As of this week, the banks were strug­gling to sell $152 bil­lion in buy­out loans and $68 bil­lion of buy­out bonds, ac­cord­ing to Donnelly. With such a mas­sive amount in the pipe­line, th­ese fi­nan­cial firms have lit­tle money or de­sire to back new buy­outs.

“You won’t see any more gi­gan­tic deals for a while,” Donnelly added.

The stock mar­kets could also suf­fer be­cause private-eq­uity deals al­most al­ways boost the share prices of com­pa­nies that are be­ing ac­quired. What’s more, af­ter own­ing a firm for sev­eral years, a buy­out firm of­ten re­coups its in­vest­ment by putting the com­pany back on the pub­lic stock mar­kets. Last year, private eq­uity was re­spon­si­ble for 44 per­cent of all ini­tial pub­lic of­fer­ings, ac­cord­ing to data col­lected by Dealogic, an in­de­pen­dent re­search firm. In gen­eral the stocks in those of­fer­ings did much bet­ter than other IPOs, the re­searcher said.

The credit crunch has al­ready scut­tled ma­jor deals and called oth­ers into ques­tion. This week, the $6.8 bil­lion takeover of Al­liance Data Sys­tems col­lapsed af­ter its buyer, private-eq­uity gi­ant Black­stone Group, told the firm it was back­ing out. The banks un­der­writ­ing that deal have been un­able to find back­ing for $3 bil­lion worth of fi­nanc­ing. ADS sued Black­stone yes­ter­day in an at­tempt to force it to com­plete the ac­qui­si­tion.

Two of the first failed deals in­volved Wash­ing­ton area firms. The $8 bil­lion buy­out of elec­tron­ics maker Har­man In­ter­na­tional un­rav­eled days be­fore the $25.3 bil­lion ac­qui­si­tion of stu­dent lender Sal­lie Mae. More than a dozen oth­ers ran into trou­ble as pri­va­tee­quity firms en­dured bouts of buy­ers’ re­morse.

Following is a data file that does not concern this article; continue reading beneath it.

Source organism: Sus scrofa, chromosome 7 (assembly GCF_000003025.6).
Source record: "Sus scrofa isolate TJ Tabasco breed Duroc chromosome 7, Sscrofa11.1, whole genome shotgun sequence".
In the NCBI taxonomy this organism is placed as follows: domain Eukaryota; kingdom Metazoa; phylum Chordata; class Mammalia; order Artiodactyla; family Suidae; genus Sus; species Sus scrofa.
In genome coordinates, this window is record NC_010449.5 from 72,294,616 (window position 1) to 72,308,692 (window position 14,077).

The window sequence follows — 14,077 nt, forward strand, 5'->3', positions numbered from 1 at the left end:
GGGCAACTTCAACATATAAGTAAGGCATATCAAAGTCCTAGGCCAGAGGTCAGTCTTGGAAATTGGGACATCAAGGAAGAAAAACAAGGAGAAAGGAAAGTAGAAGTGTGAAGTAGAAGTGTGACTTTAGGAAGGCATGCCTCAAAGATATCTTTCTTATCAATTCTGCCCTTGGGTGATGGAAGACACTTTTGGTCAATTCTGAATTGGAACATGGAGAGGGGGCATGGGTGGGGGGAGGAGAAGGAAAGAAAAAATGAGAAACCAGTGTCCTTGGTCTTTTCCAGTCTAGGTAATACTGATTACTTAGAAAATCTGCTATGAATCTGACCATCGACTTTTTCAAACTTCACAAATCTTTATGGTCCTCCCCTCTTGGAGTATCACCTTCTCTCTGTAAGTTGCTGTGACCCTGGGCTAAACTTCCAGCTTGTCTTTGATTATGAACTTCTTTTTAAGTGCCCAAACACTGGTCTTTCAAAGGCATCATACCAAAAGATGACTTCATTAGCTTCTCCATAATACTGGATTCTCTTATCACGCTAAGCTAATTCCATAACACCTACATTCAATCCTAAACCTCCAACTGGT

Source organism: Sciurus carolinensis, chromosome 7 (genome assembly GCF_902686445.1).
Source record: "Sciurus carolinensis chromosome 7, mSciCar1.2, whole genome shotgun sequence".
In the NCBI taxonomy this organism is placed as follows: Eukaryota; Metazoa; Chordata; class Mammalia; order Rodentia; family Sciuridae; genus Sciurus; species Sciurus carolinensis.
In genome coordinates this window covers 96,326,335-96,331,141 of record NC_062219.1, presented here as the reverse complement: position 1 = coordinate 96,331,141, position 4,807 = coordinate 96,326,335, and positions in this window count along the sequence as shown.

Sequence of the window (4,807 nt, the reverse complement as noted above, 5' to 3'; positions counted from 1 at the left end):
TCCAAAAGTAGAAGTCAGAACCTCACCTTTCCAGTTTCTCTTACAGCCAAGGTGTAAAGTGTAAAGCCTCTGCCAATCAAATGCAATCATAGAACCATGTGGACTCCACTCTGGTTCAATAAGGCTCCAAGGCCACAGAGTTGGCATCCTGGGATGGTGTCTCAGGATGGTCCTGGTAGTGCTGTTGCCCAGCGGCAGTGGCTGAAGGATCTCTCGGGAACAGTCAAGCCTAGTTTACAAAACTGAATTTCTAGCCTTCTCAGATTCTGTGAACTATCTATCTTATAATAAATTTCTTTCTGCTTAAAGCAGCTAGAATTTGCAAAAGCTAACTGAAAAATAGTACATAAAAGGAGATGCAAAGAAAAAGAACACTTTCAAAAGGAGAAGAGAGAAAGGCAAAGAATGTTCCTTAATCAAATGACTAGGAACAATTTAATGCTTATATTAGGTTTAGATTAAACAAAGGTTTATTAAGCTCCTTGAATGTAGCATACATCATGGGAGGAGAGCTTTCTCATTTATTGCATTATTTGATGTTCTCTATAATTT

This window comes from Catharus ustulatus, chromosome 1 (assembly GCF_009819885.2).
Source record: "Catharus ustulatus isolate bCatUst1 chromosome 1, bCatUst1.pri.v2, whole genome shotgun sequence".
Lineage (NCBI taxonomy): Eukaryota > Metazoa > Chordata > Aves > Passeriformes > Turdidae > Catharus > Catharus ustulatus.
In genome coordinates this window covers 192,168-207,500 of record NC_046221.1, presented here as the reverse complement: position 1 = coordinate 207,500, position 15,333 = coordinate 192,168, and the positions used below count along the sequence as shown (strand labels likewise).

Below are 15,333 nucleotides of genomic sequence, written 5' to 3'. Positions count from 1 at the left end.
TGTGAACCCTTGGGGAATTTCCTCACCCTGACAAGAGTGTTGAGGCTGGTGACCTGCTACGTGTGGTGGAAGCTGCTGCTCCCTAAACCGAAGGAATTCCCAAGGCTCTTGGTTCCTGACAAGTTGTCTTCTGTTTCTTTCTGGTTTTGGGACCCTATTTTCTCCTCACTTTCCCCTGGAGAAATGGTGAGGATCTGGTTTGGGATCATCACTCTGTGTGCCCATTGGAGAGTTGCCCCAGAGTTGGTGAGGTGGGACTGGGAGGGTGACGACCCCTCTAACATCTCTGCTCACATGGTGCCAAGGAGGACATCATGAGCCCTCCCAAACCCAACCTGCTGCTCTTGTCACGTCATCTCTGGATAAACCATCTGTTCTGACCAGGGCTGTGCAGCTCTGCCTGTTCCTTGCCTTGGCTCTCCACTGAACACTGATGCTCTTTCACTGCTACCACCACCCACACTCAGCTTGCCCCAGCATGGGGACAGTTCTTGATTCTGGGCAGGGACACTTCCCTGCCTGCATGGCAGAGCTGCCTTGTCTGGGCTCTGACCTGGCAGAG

The shares of sev­eral firms that had agreed to takeovers have dropped sig­nif­i­cantly be­low their ac­qui­si­tion price, a sign that in­vestors are skep­ti­cal that the buy­outs will go through. Thomas H. Lee Part­ners and Bain Cap­i­tal Part­ners had agreed to pay $37.60 a share for Clear Chan­nel in 2006, for in­stance. But yes­ter­day the stock closed at $29.04, more than 22 per­cent lower than the buy­out price.

Trea­sury of­fi­cials have pro­posed sev­eral mea­sures to shore up con­fi­dence in the credit mar­kets, in­clud­ing a mort­gage re­lief plan that may lead to more mort­gage lend­ing. The Fed also has been cut­ting rates ag­gres­sively, re­duc­ing a key short-term lend­ing rate yes­ter­day by 50 ba­sis points barely a week af­ter an even steeper cut.

U.S. Trea­sury As­sis­tant Sec­re­tary An­thony Ryan said this week there are signs th­ese moves are start­ing to work. As ev­i­dence, he pointed to the as­set-backed com­mer­cial pa­per mar­ket, which is be­gin­ning to stir af­ter be­ing shut down for months.

He added that it may take time for other seg­ments of the credit mar­kets to re­turn to nor­mal.

“This is cer­tainly not an ‘all­clear’ sig­nal, but per­haps the be­gin­ning of the tran­si­tion to an im­proved state,” Ryan said at a fi­nan­cial con­fer­ence in New York. “This process will take more time.”